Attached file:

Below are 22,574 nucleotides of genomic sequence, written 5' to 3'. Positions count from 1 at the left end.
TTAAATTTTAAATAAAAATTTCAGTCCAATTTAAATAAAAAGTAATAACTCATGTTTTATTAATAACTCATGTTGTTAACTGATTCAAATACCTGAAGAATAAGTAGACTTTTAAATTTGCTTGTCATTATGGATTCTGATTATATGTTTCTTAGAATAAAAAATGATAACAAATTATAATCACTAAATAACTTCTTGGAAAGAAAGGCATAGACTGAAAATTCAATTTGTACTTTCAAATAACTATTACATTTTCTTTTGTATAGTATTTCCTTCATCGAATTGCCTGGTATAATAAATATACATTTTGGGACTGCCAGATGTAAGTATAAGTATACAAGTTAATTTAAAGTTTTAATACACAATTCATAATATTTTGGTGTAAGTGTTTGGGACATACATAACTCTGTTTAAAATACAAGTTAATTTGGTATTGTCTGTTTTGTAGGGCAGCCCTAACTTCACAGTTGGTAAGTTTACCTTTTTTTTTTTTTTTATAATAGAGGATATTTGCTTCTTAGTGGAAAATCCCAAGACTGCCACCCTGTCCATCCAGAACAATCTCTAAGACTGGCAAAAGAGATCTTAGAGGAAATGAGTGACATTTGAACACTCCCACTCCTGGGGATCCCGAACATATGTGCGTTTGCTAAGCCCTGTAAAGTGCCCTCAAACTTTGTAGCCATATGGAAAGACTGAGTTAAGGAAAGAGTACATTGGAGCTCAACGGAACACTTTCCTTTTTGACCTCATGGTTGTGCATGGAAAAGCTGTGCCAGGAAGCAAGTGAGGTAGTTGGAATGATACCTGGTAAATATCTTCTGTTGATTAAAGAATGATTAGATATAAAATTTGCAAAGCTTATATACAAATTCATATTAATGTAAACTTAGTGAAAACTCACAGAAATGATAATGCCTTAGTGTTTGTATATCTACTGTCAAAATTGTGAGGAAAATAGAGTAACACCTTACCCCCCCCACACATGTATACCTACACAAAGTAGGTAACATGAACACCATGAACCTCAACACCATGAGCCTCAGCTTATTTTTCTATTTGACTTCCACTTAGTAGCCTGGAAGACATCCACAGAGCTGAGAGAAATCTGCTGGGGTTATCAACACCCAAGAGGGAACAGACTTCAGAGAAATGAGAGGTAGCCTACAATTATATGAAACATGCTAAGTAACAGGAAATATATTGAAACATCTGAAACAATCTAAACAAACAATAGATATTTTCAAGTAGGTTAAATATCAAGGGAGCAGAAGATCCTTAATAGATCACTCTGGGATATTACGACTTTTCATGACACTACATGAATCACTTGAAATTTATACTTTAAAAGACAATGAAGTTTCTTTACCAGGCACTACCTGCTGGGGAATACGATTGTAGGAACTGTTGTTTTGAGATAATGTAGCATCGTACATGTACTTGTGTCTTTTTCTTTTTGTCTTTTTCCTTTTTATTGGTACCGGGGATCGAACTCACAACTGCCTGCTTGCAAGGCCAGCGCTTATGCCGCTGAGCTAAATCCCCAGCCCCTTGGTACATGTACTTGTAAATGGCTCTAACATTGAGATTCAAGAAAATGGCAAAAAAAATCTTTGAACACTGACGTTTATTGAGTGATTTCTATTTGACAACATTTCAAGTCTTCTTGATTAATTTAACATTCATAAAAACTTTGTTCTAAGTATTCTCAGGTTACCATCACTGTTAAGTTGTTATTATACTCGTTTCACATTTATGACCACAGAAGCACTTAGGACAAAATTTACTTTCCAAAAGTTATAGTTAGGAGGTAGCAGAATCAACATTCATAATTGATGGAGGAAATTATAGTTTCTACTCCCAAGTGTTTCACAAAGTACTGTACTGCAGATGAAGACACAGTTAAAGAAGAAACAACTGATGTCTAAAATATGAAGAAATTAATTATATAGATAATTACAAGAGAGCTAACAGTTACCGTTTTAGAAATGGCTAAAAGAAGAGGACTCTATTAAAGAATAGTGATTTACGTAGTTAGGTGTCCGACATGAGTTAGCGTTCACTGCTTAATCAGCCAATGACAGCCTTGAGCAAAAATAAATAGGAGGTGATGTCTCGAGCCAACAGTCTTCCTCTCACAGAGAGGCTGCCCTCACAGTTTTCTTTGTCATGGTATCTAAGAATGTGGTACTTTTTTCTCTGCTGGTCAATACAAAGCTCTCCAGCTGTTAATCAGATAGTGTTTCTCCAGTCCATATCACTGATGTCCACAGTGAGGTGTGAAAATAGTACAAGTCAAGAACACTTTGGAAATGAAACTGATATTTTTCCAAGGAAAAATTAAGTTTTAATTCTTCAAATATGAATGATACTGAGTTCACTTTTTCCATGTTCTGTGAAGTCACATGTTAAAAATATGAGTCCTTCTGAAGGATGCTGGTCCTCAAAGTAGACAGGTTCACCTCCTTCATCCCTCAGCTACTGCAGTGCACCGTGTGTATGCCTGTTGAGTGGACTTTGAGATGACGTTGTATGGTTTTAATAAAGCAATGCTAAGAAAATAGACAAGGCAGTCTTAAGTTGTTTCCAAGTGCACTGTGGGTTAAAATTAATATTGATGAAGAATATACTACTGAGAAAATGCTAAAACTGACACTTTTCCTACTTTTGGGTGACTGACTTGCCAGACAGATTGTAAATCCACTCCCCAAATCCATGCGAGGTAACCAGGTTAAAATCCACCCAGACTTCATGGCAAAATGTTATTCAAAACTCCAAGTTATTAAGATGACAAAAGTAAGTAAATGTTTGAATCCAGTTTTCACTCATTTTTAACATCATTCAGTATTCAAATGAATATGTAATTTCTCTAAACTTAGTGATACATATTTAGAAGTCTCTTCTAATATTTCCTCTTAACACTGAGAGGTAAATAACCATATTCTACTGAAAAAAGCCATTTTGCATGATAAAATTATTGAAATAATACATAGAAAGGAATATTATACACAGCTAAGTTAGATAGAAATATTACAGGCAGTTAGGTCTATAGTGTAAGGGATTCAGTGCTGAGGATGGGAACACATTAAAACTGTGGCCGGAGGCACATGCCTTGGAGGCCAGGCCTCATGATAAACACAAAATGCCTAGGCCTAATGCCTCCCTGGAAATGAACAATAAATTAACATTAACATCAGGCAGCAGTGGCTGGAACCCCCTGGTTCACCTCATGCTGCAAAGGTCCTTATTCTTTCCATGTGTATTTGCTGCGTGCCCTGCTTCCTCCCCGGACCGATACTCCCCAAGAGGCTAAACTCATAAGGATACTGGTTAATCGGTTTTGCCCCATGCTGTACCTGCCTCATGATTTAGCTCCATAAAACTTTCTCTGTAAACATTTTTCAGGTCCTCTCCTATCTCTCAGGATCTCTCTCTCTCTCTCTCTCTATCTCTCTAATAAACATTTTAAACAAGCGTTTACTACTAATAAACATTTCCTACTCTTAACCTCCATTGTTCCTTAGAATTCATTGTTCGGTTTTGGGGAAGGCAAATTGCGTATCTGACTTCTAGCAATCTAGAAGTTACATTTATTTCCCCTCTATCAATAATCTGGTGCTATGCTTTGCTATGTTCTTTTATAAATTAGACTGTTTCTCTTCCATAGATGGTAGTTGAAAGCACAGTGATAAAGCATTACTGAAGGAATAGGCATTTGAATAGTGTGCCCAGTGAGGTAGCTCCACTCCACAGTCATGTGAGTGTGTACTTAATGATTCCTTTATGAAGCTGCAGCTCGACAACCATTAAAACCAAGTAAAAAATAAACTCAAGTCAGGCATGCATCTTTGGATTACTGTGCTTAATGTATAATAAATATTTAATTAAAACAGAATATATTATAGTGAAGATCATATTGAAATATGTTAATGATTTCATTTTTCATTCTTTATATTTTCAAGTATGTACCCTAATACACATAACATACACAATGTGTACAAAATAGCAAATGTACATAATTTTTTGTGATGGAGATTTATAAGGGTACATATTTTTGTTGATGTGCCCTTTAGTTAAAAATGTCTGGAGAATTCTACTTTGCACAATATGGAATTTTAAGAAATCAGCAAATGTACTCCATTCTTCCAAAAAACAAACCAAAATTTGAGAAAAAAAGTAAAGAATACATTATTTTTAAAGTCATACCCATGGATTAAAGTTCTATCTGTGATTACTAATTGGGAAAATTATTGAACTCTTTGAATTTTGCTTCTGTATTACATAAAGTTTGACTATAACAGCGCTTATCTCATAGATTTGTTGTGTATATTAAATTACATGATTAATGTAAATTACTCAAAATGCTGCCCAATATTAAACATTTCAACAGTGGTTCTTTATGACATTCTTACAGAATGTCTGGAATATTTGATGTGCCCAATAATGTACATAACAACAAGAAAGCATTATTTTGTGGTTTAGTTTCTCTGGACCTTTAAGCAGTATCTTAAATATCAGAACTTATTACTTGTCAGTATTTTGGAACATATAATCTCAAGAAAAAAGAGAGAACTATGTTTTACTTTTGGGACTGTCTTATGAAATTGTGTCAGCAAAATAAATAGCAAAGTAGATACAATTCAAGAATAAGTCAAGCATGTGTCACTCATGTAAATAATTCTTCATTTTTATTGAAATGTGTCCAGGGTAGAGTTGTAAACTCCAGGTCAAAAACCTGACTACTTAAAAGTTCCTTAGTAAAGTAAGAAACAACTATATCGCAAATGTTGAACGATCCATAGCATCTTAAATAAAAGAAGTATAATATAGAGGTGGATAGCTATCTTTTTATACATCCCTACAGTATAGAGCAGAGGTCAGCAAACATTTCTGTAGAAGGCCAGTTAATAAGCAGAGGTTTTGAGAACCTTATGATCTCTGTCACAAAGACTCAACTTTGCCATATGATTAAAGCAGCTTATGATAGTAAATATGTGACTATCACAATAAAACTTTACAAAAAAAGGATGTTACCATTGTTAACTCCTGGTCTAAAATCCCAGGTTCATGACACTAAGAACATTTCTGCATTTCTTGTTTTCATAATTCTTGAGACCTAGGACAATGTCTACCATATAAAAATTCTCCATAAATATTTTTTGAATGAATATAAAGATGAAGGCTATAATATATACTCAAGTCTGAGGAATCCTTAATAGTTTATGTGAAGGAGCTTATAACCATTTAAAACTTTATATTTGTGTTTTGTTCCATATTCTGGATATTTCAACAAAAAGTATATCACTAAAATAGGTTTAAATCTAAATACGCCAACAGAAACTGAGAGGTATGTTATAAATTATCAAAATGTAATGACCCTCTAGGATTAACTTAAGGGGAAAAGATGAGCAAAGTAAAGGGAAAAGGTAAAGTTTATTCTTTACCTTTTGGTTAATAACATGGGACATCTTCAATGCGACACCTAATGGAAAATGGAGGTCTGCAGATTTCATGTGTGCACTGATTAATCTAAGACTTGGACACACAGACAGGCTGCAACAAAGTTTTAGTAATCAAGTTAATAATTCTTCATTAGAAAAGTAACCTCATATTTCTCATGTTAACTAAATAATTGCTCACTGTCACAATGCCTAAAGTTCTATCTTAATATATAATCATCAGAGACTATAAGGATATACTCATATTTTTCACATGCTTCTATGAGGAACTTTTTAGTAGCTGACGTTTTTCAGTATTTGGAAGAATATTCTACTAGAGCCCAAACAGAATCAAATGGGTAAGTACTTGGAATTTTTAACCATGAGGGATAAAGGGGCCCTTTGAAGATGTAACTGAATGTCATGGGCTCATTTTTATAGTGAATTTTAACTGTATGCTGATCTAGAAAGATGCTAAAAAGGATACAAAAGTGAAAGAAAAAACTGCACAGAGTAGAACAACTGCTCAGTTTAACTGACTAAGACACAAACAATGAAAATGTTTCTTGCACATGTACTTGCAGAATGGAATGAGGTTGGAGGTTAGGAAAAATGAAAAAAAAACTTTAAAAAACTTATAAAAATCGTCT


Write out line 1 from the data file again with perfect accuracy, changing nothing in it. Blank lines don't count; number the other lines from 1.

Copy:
Below are 22,574 nucleotides of genomic sequence, written 5' to 3'. Positions count from 1 at the left end.